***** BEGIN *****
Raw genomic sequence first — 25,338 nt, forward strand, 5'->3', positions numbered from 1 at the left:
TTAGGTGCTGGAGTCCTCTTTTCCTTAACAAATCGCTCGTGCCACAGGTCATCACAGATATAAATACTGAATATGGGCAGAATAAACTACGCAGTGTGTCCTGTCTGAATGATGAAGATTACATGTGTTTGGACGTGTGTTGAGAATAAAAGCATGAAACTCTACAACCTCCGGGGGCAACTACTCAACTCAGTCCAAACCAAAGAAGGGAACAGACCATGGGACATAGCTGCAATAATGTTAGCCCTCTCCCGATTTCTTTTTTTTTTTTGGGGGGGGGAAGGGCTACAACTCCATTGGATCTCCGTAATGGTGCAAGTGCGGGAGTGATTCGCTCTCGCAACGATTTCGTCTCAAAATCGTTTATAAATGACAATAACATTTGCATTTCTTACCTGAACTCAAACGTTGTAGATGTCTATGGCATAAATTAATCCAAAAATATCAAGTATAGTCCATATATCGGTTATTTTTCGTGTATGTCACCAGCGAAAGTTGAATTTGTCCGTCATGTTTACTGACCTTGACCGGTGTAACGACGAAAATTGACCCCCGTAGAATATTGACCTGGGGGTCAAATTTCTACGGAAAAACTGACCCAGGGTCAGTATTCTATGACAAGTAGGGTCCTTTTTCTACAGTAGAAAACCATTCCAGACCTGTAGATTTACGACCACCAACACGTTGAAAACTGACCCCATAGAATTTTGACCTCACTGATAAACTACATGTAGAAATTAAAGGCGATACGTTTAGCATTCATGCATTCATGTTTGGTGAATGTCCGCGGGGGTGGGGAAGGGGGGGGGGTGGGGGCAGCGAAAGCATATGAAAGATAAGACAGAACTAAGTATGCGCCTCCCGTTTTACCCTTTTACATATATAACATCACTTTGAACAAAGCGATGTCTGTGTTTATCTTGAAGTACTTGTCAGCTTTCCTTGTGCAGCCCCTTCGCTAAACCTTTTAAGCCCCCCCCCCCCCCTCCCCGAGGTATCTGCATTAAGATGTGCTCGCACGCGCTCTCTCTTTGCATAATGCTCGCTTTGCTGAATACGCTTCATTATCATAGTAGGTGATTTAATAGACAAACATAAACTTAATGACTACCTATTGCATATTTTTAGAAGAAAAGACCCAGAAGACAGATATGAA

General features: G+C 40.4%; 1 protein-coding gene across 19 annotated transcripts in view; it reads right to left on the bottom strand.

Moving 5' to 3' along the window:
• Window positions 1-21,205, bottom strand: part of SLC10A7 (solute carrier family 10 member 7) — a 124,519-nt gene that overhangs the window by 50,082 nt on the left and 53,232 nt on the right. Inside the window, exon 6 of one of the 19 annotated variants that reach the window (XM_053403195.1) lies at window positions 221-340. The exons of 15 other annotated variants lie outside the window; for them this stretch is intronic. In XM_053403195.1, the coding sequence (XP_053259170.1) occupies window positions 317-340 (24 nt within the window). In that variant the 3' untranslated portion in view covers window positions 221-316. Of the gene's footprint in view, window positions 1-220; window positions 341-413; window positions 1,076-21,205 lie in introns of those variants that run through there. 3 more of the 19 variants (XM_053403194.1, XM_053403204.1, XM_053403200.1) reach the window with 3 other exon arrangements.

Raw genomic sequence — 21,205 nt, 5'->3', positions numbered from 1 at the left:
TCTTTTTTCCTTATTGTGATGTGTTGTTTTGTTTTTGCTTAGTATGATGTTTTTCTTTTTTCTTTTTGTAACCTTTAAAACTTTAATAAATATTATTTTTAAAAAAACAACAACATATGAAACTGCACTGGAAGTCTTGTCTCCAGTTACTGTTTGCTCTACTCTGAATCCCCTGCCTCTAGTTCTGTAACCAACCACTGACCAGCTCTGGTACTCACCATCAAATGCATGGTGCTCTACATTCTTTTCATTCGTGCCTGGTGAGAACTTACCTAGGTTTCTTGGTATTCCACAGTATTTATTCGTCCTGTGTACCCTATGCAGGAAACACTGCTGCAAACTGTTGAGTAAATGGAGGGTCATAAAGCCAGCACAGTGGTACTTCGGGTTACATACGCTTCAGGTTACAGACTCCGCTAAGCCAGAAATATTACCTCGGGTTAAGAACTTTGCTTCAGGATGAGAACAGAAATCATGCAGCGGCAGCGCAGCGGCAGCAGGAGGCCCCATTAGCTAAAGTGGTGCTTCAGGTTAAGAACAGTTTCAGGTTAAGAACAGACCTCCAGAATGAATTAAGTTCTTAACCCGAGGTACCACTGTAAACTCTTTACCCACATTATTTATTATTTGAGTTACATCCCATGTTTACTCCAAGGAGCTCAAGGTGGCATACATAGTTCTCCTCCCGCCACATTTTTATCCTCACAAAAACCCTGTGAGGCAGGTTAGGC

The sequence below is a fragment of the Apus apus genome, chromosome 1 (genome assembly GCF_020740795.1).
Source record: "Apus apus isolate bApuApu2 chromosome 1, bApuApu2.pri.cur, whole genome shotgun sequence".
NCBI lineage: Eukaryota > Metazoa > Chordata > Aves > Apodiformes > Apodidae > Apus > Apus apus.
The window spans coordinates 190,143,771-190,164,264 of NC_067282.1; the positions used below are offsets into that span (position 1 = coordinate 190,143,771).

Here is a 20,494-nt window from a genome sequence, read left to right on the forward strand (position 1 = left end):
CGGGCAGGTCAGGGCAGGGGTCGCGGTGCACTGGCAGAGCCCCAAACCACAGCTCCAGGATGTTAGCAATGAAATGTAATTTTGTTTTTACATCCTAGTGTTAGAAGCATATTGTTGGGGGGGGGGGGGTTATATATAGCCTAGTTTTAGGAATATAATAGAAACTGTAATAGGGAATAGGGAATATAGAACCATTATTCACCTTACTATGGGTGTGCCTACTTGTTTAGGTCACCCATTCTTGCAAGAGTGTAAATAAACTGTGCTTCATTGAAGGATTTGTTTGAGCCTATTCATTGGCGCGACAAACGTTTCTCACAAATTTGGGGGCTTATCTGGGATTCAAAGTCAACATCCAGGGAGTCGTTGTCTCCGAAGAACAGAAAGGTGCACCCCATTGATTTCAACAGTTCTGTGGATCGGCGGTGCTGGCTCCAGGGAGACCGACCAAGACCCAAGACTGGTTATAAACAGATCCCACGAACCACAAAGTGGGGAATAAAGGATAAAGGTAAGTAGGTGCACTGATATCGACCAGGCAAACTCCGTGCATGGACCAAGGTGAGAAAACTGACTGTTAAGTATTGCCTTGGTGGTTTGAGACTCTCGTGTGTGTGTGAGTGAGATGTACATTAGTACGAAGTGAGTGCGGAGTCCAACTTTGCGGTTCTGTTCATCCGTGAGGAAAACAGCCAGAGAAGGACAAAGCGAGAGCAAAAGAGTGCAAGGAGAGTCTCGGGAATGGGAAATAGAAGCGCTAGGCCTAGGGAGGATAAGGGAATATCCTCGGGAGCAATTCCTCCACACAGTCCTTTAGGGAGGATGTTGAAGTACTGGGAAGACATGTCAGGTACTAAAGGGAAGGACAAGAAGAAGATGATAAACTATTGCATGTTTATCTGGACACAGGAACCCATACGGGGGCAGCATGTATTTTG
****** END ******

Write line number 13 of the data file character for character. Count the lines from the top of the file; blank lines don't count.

CGGGCAGGTCAGGGCAGGGGTCGCGGTGCACTGGCAGAGCCCCAAACCACAGCTCCAGGATGTTAGCAATGAAATGTAATTTTGTTTTTACATCCTAGTGTTAGAAGCATATTGTTGGGGGGGGGGGGGTTATATATAGCCTAGTTTTAGGAATATAATAGAAACTGTAATAGGGAATAGGGAATATAGAACCATTATTCACCTTACTATGGGTGTGCCTACTTGTTTAGGTCACCCATTCTTGCAAGAGTGTAAATAAACTGTGCTTCATTGAAGGATTTGTTTGAGCCTATTCATTGGCGCGACAAACGTTTCTCACAAATTTGGGGGCTTATCTGGGATTCAAAGTCAACATCCAGGGAGTCGTTGTCTCCGAAGAACAGAAAGGTGCACCCCATTGATTTCAACAGTTCTGTGGATCGGCGGTGCTGGCTCCAGGGAGACCGACCAAGACCCAAGACTGGTTATAAACAGATCCCACGAACCACAAAGTGGGGAATAAAGGATAAAGGTAAGTAGGTGCACTGATATCGACCAGGCAAACTCCGTGCATGGACCAAGGTGAGAAAACTGACTGTTAAGTATTGCCTTGGTGGTTTGAGACTCTCGTGTGTGTGTGAGTGAGATGTACATTAGTACGAAGTGAGTGCGGAGTCCAACTTTGCGGTTCTGTTCATCCGTGAGGAAAACAGCCAGAGAAGGACAAAGCGAGAGCAAAAGAGTGCAAGGAGAGTCTCGGGAATGGGAAATAGAAGCGCTAGGCCTAGGGAGGATAAGGGAATATCCTCGGGAGCAATTCCTCCACACAGTCCTTTAGGGAGGATGTTGAAGTACTGGGAAGACATGTCAGGTACTAAAGGGAAGGACAAGAAGAAGATGATAAACTATTGCATGTTTATCTGGACACAGGAACCCATACGGGGGCAGCATGTATTTTG